While I was listening intently to Melinda Myers show me how to spruce up the small spaces in my garden at the Proven Winners Outdoor Living Extravaganza in Milwaukee last Friday, my husband was putting in a frantic call to me. At the lunch break, I listened to his message and as he whined and complained his way through it, I got more and more amused.
"I opened the utility room door this morning and you would NOT believe the SMELL in there!! I thought maybe one of the cats made a mess, but it doesn't quite smell like that. Is it one of your plants??"
At first I couldn't imagine what it was and then I remembered the voodoo lilies I'd planted up a couple of weeks before. I'd bought the bulbs at the Chicago Flower and Garden Show - three of them - and a couple of weeks ago, I noticed them shooting out of the bulbs while still in the plastic bag. In fact, one of them was nearly a foot tall already!
When I got home, Romie had banished the voodoos to the conservatory and asked me to go out there and smell them. He wanted to know exactly what I thought they smelled like.
Two words: cow manure.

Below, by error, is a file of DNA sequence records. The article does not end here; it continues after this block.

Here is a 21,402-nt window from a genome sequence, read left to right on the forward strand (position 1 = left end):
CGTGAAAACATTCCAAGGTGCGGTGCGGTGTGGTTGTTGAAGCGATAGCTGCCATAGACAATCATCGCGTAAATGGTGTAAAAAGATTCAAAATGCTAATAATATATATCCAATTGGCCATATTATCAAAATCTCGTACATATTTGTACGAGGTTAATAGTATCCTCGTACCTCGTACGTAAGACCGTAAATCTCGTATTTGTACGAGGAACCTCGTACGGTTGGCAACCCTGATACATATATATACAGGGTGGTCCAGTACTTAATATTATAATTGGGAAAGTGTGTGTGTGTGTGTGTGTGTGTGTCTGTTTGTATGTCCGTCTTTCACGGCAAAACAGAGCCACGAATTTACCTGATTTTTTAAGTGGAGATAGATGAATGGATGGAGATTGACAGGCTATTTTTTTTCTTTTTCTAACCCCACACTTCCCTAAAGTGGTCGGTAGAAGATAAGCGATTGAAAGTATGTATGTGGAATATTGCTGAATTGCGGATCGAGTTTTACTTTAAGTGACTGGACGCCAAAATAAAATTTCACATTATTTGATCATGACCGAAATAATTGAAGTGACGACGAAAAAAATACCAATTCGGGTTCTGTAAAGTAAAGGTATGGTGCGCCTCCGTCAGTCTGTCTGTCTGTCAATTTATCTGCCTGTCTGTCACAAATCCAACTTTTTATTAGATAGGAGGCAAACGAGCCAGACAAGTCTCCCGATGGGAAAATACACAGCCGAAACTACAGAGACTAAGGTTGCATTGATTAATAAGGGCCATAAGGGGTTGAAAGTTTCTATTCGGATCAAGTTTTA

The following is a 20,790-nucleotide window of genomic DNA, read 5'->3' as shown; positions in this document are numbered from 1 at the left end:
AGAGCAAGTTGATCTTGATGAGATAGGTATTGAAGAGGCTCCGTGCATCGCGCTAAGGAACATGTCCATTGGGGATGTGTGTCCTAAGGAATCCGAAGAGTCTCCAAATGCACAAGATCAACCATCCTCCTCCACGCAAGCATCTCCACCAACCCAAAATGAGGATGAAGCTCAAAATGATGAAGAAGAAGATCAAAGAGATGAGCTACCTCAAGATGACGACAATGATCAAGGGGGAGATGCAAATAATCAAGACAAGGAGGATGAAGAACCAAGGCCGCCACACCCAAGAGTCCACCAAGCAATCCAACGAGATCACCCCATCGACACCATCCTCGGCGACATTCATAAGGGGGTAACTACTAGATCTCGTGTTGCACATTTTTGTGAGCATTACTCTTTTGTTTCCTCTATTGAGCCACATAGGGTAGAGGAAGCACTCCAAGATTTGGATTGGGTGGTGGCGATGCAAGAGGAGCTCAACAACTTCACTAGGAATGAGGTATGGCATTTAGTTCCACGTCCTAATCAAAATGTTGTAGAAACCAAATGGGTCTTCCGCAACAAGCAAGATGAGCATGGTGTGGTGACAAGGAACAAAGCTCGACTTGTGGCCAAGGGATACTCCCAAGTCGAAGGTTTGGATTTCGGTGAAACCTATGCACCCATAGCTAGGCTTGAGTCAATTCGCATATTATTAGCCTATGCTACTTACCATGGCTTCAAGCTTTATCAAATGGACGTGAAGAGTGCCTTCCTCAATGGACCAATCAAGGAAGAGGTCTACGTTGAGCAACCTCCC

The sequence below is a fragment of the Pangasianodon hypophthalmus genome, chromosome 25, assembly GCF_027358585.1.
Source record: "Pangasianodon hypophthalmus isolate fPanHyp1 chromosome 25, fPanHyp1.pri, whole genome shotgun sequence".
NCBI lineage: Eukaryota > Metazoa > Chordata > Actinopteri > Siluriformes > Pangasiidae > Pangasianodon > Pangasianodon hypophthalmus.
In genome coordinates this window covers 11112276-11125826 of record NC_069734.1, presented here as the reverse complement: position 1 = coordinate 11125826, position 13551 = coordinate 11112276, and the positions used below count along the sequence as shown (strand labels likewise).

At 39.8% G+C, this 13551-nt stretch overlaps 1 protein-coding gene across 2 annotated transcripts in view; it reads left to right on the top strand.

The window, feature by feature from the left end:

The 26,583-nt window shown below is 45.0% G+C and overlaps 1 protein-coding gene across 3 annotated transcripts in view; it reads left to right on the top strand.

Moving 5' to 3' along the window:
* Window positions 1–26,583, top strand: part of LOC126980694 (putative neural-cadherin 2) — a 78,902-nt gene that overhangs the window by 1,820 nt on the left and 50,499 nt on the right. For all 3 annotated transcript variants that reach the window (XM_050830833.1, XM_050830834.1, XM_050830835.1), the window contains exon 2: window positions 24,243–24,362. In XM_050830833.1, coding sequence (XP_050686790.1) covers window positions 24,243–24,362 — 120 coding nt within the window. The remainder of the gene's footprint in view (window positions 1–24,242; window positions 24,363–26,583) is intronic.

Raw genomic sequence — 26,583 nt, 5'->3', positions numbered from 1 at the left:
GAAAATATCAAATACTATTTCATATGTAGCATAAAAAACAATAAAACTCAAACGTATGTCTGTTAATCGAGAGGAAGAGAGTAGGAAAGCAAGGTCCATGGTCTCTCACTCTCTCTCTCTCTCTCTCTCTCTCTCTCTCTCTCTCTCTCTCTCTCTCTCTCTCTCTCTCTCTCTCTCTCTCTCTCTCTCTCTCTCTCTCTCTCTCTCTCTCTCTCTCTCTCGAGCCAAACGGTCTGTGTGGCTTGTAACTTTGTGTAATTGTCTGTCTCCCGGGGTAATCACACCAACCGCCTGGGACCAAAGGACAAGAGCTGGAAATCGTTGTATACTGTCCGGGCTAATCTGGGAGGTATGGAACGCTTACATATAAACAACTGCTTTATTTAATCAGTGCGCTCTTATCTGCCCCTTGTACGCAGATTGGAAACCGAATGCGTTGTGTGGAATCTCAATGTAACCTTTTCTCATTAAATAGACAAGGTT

I'm no stranger to that smell, and it took me back to the days on my grandparents farm. I was transported to the big white barn, with its resident kitties, smelling of straw and... cow manure. While those memories are nothing but pleasant, the voodoo lily fragrance isn't. But there's a method to God's madness.
The voodoo lily, like many of its relatives, emits an odor when it blooms that some say smells like rotting flesh. Not having had that sensory experience, I can't say, but the smell attracts flies, its main pollinators.
There are several varieties of voodoo lilies, but I believe mine to be Typhonium venosum. It's only supposed to be hardy to zone 6, but being in zone 5b, I'll risk it outside. I've now planted them out, in a very protected location on the east side, right next to the house. I might lift one of them this fall, just in case, but I'll mulch well and hope for the best for the other two.
Gardening is very much a sensory experience. In spite of the rank odor these things put out, I'm happy to have them, because it's things like this that spice up my gardening life. Yeah, that's it. Spicy.